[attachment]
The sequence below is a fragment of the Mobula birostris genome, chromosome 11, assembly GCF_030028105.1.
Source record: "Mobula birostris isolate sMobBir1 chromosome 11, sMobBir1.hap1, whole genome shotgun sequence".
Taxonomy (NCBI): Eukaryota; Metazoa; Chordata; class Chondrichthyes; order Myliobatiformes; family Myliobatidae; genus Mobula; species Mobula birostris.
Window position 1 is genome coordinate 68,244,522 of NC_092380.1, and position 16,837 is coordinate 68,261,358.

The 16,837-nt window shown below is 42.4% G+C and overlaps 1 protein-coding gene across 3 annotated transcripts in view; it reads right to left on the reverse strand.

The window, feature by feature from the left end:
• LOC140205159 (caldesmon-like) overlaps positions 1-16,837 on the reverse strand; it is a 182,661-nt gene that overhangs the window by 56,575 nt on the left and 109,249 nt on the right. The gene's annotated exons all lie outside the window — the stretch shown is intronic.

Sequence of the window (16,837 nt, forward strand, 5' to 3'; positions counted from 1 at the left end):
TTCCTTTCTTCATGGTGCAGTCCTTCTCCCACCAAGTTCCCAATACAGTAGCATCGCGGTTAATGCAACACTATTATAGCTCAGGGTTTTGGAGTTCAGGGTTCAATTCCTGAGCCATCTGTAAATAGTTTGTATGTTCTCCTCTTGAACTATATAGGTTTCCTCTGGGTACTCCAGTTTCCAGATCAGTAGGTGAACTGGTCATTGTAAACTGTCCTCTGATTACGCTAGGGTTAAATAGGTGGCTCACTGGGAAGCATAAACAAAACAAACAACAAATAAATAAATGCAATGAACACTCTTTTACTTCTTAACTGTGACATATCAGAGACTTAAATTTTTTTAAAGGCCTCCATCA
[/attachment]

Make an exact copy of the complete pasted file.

The sequence below is a fragment of the Mobula birostris genome, chromosome 11, assembly GCF_030028105.1.
Source record: "Mobula birostris isolate sMobBir1 chromosome 11, sMobBir1.hap1, whole genome shotgun sequence".
Taxonomy (NCBI): Eukaryota; Metazoa; Chordata; class Chondrichthyes; order Myliobatiformes; family Myliobatidae; genus Mobula; species Mobula birostris.
Window position 1 is genome coordinate 68,244,522 of NC_092380.1, and position 16,837 is coordinate 68,261,358.

The 16,837-nt window shown below is 42.4% G+C and overlaps 1 protein-coding gene across 3 annotated transcripts in view; it reads right to left on the reverse strand.

The window, feature by feature from the left end:
• LOC140205159 (caldesmon-like) overlaps positions 1-16,837 on the reverse strand; it is a 182,661-nt gene that overhangs the window by 56,575 nt on the left and 109,249 nt on the right. The gene's annotated exons all lie outside the window — the stretch shown is intronic.

Sequence of the window (16,837 nt, forward strand, 5' to 3'; positions counted from 1 at the left end):
TTCCTTTCTTCATGGTGCAGTCCTTCTCCCACCAAGTTCCCAATACAGTAGCATCGCGGTTAATGCAACACTATTATAGCTCAGGGTTTTGGAGTTCAGGGTTCAATTCCTGAGCCATCTGTAAATAGTTTGTATGTTCTCCTCTTGAACTATATAGGTTTCCTCTGGGTACTCCAGTTTCCAGATCAGTAGGTGAACTGGTCATTGTAAACTGTCCTCTGATTACGCTAGGGTTAAATAGGTGGCTCACTGGGAAGCATAAACAAAACAAACAACAAATAAATAAATGCAATGAACACTCTTTTACTTCTTAACTGTGACATATCAGAGACTTAAATTTTTTTAAAGGCCTCCATCA